Market intelligence can be just as important to SMEs as it is big companies

March 2019

If there’s one thing which underpins my approach to client work, it’s a near-obsession for making it evidence-based. Be it metrics from Google Analytics, Facebook Insights, qualitative customer research or market intelligence, I want to know it in order to shape marketing decision making.

From that short and certainly not exhaustive list above, the one I’m focusing on here is market intelligence. So firstly, what does the term actually mean? At a top-line level market intelligence would cover areas such as market size and where those markets are, but drilling down it could also, for example, include information on how consumers typically shop a particular market. The latter has been especially important in the last decade or more, because consumer journeys from research to purchase have fundamentally changed in our digital world.

Market intelligence is of course different to customer research, because the latter is concerned with a specific company’s customers and their attitudes and experiences etc. Of course the two can be very usefully analysed together, with an example being comparing data and insight from customer research with the market norms from market intelligence.

Market intelligence is available off-the-shelf for pretty much every major product category, industry and sector you could think of, and, generally speaking, is not especially expensive – certainly relative to its value. And it’s not especially expensive because it’s often about volume sales – so perhaps all your competitors are already buying it and therefore keeping the cost down.

It’s fair to say that I’ve often had more than a little difficulty in persuading my SME clients to invest in market intelligence. The reason has also been fairly consistent, in that the business owner believes, and generally wrongly, that they know their market inside-out. As an example, I’ve been banging-on to one of my main clients for about 7 years to invest in market intelligence so we could better understand the complexities of consumer journeys – and in this case which are largely about ROBO (research online buy offline). A few months back I finally succeeded, with the resulting marketing intelligence report revealing that, along with a raft of other valuable insight, we’d been missing a major trick in what consumers were typically looking for at the very start of their online research. We’ve quickly responded to this vital learning – and in fairness to the business owner he’s entirely accepted the value and that we should have invested years ago – with a shift in our marketing strategy and some of the tactics we use to deliver it.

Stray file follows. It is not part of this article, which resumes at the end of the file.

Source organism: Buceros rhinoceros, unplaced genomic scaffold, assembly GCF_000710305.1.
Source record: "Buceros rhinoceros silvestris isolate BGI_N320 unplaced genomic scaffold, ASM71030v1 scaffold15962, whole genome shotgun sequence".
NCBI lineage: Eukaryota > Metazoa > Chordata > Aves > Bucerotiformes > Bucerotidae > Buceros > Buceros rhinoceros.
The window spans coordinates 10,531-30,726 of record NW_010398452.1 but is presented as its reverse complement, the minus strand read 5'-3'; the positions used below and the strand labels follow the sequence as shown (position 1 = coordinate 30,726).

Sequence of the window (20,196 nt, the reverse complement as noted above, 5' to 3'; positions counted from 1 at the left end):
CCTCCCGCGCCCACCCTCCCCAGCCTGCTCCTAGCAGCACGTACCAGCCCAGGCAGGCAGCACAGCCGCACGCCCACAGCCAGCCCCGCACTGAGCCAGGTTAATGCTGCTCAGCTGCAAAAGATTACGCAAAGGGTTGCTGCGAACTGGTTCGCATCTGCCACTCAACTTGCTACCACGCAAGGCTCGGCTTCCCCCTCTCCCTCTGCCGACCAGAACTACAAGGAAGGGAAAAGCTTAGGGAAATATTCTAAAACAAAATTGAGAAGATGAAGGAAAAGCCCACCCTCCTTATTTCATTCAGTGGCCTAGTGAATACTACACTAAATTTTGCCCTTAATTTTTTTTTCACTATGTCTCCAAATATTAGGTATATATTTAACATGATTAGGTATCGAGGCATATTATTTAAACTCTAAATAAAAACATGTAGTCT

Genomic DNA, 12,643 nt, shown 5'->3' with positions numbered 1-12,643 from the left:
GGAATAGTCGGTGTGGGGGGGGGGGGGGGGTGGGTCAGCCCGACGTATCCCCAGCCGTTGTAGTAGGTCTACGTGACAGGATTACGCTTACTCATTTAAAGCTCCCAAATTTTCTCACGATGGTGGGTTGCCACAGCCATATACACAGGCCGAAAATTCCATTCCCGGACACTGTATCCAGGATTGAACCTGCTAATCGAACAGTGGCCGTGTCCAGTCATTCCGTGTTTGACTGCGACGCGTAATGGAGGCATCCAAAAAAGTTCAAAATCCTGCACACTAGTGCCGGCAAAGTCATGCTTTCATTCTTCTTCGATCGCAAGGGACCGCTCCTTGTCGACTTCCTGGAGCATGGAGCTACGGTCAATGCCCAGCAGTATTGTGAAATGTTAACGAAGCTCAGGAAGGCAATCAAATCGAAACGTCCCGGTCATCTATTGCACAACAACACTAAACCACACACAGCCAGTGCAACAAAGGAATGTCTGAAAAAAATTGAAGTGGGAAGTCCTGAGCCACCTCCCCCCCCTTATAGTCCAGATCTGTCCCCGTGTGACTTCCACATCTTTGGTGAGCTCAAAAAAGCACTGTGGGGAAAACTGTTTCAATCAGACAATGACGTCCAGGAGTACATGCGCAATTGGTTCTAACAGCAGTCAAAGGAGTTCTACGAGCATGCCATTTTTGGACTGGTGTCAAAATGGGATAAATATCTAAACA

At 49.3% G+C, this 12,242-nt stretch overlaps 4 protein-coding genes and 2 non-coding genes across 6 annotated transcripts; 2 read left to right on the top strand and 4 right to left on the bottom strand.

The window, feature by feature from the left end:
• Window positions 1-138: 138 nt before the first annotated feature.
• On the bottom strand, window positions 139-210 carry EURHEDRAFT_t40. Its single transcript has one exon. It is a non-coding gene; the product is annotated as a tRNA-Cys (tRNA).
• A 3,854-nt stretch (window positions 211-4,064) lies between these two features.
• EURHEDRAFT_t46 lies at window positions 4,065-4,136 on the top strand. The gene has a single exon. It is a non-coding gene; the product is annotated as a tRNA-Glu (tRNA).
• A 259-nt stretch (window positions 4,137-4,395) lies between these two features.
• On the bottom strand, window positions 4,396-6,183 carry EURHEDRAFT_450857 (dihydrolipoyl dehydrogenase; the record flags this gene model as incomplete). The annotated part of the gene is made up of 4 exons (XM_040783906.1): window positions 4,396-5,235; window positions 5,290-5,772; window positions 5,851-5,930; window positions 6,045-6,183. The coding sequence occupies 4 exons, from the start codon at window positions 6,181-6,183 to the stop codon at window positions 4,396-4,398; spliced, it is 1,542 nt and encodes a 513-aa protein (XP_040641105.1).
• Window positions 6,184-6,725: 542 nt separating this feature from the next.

For very large companies, and certainly in my experience, market intelligence would normally be seen as a very important and entirely necessary aspect of business decision making. So not just to aid the marketing process, but more generally with the overall success of business planning and resulting growth. This sort of thinking should also apply to SMEs, and the fact that it doesn’t is, I would suggest, a major barrier to growth and indeed why so many small businesses fail.

So if you’re an SME owner and have never invested in marketing intelligence, then do so now. What’s the worst that could happen? Probably that, and this is unlikely, it tells you what you already knew and therefore you can plough ahead with renewed confidence.

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